Friday, October 28, 2011

Trust between human and animals

Was wondering what it could be, till I discovered that it was a dog and a very friendly one.
And so was this one.

Now don’t compare him with Sir Henry (below) who was majestically walking around the flea market with his master.  (yes that is what the master told us “His name is Sir Henry”)

If you think only kids can have fun at the fountain . . . . .  . .

then think again

And this little one at the fountain must be thinking “what a show off ”

But this post is not about dogs. 
Its about nature and being one with it.
Saw these nature lovers sitting on the bench patiently waiting.

 First he had to bend down and hold his hand on the ground for the squirrel to come and inspect what was in his hand. Slowly an understanding was developed between them and the squirrel became bolder (or should I say trusting) 
The same goes for the bird who kept landing on the lady’s hand, but not as frequently as the squirrel.  Our friend (the squirrel) had a pattern of getting on the bench. He would come close to the right side of the bench and then hop and scamper to the left side and climb up.  I was observing from across the pathway and tried my best to capture it on video with a hand held camera. The results would have been much better if it was on a tripod.  (you can see it in the video at the end of the post)
I wish I had taken their e mail address so that they could have a look at the video.

The Cathedral at Amiens is great (will write about it later) but moving a little further away from it, there are these canals and then there are the smaller ones.

 A cruise down the canal is worth the visit. Without going into the history of the place, I should say that it’s a beautiful place well kept.  The boats that take you around is very very silent. I could figure it out only later that it was running on batteries. What a way to avoid noise and air pollution. The boats have a special shape so that it will not damage the banks.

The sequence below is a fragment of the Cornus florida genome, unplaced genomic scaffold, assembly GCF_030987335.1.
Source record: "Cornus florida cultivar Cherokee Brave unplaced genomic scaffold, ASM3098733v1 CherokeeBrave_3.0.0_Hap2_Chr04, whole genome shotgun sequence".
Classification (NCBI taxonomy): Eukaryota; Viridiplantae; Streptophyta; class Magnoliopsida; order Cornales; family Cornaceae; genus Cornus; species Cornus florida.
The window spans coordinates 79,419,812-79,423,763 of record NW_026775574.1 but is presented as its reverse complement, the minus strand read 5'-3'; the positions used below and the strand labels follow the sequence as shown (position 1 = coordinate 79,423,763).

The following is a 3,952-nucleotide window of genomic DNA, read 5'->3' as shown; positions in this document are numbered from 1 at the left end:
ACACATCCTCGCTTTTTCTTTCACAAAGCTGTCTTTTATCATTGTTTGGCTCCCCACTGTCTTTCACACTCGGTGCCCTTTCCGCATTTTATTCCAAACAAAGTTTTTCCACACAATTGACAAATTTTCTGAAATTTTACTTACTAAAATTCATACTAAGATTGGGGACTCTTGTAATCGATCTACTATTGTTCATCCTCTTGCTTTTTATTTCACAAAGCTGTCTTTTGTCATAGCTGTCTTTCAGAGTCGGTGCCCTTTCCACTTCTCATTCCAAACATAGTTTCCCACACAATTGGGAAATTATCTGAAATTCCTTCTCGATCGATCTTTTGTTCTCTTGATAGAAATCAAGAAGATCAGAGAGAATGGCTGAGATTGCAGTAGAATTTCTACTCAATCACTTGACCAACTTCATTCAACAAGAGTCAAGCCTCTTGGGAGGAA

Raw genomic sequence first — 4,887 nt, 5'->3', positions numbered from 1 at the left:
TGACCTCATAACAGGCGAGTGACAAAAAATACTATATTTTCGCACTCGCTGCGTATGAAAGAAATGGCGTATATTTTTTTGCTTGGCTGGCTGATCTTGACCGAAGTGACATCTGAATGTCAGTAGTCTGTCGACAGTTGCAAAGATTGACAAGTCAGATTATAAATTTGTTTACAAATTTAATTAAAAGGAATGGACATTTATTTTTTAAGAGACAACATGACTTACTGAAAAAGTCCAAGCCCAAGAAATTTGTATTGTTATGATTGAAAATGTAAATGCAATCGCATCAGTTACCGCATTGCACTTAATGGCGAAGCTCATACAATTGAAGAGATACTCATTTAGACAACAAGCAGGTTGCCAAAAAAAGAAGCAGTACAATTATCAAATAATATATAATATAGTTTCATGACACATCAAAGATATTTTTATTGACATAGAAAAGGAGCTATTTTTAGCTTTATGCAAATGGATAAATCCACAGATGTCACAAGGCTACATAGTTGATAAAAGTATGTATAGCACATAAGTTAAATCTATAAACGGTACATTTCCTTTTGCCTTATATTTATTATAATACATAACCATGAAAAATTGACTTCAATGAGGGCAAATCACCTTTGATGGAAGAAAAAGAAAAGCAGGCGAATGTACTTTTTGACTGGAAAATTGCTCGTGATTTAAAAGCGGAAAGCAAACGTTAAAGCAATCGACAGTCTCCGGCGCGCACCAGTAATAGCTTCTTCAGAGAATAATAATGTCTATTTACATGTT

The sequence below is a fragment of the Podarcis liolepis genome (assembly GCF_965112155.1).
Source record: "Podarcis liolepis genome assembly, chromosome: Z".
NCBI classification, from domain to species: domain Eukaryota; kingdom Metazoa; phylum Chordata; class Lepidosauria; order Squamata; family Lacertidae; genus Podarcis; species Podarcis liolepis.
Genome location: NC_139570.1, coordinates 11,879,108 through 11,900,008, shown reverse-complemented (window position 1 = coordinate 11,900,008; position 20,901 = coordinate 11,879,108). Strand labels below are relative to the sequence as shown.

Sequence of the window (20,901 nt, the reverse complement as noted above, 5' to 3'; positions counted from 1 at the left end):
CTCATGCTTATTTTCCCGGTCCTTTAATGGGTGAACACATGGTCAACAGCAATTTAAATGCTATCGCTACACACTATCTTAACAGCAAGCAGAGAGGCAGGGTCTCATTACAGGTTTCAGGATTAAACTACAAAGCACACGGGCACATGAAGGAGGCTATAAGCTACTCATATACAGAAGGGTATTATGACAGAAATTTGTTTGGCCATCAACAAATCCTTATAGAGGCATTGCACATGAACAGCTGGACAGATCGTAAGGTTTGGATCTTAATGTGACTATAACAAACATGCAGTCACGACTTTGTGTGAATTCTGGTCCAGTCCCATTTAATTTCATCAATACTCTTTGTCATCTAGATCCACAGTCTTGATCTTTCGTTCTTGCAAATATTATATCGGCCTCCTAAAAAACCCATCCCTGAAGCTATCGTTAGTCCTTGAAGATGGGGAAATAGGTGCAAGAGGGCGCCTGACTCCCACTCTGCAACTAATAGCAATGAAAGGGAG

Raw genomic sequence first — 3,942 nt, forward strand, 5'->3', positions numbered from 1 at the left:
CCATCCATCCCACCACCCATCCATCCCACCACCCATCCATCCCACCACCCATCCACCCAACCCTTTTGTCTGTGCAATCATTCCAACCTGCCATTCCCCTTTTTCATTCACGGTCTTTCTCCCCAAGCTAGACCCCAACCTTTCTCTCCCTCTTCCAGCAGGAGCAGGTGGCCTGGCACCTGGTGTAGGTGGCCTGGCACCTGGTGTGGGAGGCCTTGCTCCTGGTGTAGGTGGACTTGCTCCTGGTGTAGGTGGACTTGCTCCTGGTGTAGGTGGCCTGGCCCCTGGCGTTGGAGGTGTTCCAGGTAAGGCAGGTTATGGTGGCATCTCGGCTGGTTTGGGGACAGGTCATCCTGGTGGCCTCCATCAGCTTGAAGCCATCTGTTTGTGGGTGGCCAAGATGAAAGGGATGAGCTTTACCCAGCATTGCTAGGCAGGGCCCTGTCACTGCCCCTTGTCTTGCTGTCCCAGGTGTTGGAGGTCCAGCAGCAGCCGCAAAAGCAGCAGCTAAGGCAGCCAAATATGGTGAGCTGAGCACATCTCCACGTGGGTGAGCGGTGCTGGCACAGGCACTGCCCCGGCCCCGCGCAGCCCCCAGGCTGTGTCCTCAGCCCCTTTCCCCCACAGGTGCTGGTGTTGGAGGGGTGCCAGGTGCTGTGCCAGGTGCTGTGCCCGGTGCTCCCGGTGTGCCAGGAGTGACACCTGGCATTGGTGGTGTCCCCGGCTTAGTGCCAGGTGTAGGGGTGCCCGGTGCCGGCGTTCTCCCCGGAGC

As you glide down the canal you get a feeling that you are going through some fairy land. The flowers and the vegetables that you see on the banks are a visual treat. They have been cultivated since the middle ages by the hortillons or market gardeners and covers about 300 acres.

While cruising a Heron flew past us and perched itself on a tree. (is it a Lava Heron? bird lovers please help) 
Our Navigator was nice enough to stop the boat so that we could have a good look. It was good that he stopped as it looked like the Heron was waiting for us to send down a bucket load of bird poop on us. (we just missed it by a few seconds)

To enjoy that visual treat, have a look at the video. You can see the birds alighting on the sunflower, the butterflies flitting around, the complete works of the flora and fauna.
Can watch it at full screen as it is in HD.   (as usual allow it to buffer first and then replay for uninterrupted viewing . . . . . . . and enjoy the music.)

Friday, October 21, 2011

The casting scout

One photograph can speak a thousand words and that is so true in many ways.
One of the reasons why many photographers risk their lives to get some actual shots at the war front.
I came across a blog post in which the writer has raised questions about why a politician should be paid his full salary after retirement while a soldier should be paid only half his salary. The point that she was making was supported by a picture of a soldier who must have been badly hit in action. No its not a photograph that needs a foot note “viewers discretion is advised” but it’s of a man who is still proud to wear his uniform (and he looks smart in it)
Coming back to photographs in general, clicking candid photographs do give us a feeling of looking at life around us.
It could be of a child enjoying a joy ride,

or a small boy holding the camera the right way,

or a young girl writing  a quick note

or maybe a youngster helping his friend zip up her jacket

or an elderly couple gingerly crossing the road..

A good way of projecting a picture as eye catching is to have good lighting. And when I say lighting, I am not talking about expensive reflectors or spot lights. It can be the simple sun light and the placement of it. I saw this solitary young man reading the newspaper. It was a perfect shot and I thought “aha, a man on a bench, lost in his paper”